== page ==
I found it very interesting that the areas that are still showing growth were also the areas that had fewer sub-prime loans.

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Clients will choose services differently based on our offer to not just provide them with expert inspection services but to do so in a completely non-adversarial way that is concerned with protecting everyones feelings involved.

Well maybe not in a red state.

If we're doing the job the way we should be, it's fact based. Facts are inescapable. Adversarial issues on my jobs, without exception, are the result of the realtors. Period.

Clients have never purchased inspection services to get the facts and truth on the building per se.

Problems come from realtors, not the illusion of an inspector being adversarial.

My point has been missed. It has to do with changes going on in society in general not the inspector/realtor/client relationship as it has stood. I believe the greatest impact will be on how we market ourselves but I absolutely believe that adversarial attitudes if sensed or in your face will have an increasing impact on how our clients feel about us.

Anything is possible, but I can't imagine a day when clients are more concerned with everyones feelings than they are with getting the whole truth and the best possible deal. I think clients will always want a serious, thorough inspection, no matter who it pisses off.

In the blue Willamette Valley of Oregon, it's an everyday occurence.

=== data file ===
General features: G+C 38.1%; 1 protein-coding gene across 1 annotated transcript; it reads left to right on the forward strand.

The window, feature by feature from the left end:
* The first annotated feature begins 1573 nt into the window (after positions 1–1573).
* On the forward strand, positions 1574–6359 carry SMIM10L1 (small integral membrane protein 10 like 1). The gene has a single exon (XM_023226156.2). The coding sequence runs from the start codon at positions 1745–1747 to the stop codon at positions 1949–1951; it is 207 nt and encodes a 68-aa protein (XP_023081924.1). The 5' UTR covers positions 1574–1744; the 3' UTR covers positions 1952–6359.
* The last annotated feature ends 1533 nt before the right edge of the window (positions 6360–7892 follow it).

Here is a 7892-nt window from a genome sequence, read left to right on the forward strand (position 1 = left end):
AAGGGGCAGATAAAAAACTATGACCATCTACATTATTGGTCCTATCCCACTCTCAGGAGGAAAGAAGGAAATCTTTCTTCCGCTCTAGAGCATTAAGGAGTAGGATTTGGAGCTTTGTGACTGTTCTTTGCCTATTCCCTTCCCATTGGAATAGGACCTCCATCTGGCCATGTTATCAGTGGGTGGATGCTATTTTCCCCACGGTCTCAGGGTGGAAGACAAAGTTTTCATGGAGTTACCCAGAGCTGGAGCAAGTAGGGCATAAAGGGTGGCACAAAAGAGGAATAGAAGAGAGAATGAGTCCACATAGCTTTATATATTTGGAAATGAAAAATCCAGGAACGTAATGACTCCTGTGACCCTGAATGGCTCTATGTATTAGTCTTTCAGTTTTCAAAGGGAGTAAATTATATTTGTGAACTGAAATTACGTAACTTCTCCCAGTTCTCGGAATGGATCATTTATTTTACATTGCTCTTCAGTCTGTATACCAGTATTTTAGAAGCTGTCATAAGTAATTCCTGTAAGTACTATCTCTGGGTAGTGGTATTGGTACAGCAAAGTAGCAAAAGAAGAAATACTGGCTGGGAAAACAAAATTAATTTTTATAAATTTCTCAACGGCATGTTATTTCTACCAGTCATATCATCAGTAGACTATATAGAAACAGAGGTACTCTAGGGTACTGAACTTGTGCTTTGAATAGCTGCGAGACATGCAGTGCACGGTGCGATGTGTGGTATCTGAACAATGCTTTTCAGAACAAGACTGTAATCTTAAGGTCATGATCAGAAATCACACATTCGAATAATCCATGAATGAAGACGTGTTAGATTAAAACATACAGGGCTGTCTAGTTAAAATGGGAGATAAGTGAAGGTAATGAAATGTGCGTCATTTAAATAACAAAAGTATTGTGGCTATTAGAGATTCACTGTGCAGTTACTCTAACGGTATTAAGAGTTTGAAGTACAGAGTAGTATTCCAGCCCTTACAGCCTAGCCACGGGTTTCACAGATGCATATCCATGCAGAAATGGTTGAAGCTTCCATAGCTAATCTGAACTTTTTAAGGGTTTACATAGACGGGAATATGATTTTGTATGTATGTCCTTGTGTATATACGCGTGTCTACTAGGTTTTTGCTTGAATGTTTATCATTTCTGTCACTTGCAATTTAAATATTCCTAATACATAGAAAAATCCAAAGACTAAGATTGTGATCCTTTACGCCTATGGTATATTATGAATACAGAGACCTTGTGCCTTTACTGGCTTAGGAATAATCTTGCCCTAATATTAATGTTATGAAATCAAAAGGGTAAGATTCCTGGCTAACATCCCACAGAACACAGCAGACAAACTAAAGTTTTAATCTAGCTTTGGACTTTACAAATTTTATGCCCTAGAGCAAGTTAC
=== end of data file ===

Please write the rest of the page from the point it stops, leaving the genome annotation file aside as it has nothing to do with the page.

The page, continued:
Chris, Oregon

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Originally posted by Chris Bernhardt

Clients have never purchased inspection services to get the facts and truth on the building per se.

What the fooook are you saying there? You are in the home inspection business(?).....

My point has been missed. It has to do with changes going on in society in general not the inspector/realtor/client relationship as it has stood. I believe the greatest impact will be on how we market ourselves but I absolutely believe that adversarial attitudes if sensed or in your face will have an increasing impact on how our clients feel about us.

Response by Brian G. Anything is possible, but I can't imagine a day when clients are more concerned with everyones feelings than they are with getting the whole truth and the best possible deal. I think clients will always want a serious, thorough inspection, no matter who it pisses off.

In the blue Willamette Valley of Oregon, it's an everyday occurence.

Chris, Oregon

I goofed up the Brian G. quote thing; how do you do that thing where all the responses are neatly dissecting the conversation? I gotta work on that.

Brian and I regularly snipe @ each other, but on this (his) point, I agree completely. Customers want their best deal, and don't really care who get's pissed off. Fundamental human nature stuff. Maybe Oregonians are developed beyond the norm.

There's arguing, and there's discourse w/a desire to find ideas that might change your mind. Which are we doing here?

The dynamics of the job are such that, on any given occasion, anyone can go off adversarily. I'd agree that anyone going in looking for a fight is gonna come out looking like a moron.

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Originally posted by Chris Bernhardt

Well maybe not in a red state.

Umm...I'm at a total loss as to what the heck that means...?

Clients have never purchased inspection services to get the facts and truth on the building per se.

Brother Chris, I respect how you've handled yourself since you've been here, but like Kurt I'm dumbfounded by this statement. It seems to be the exact opposite of the obvious truth that keeps us in business. What are we missing?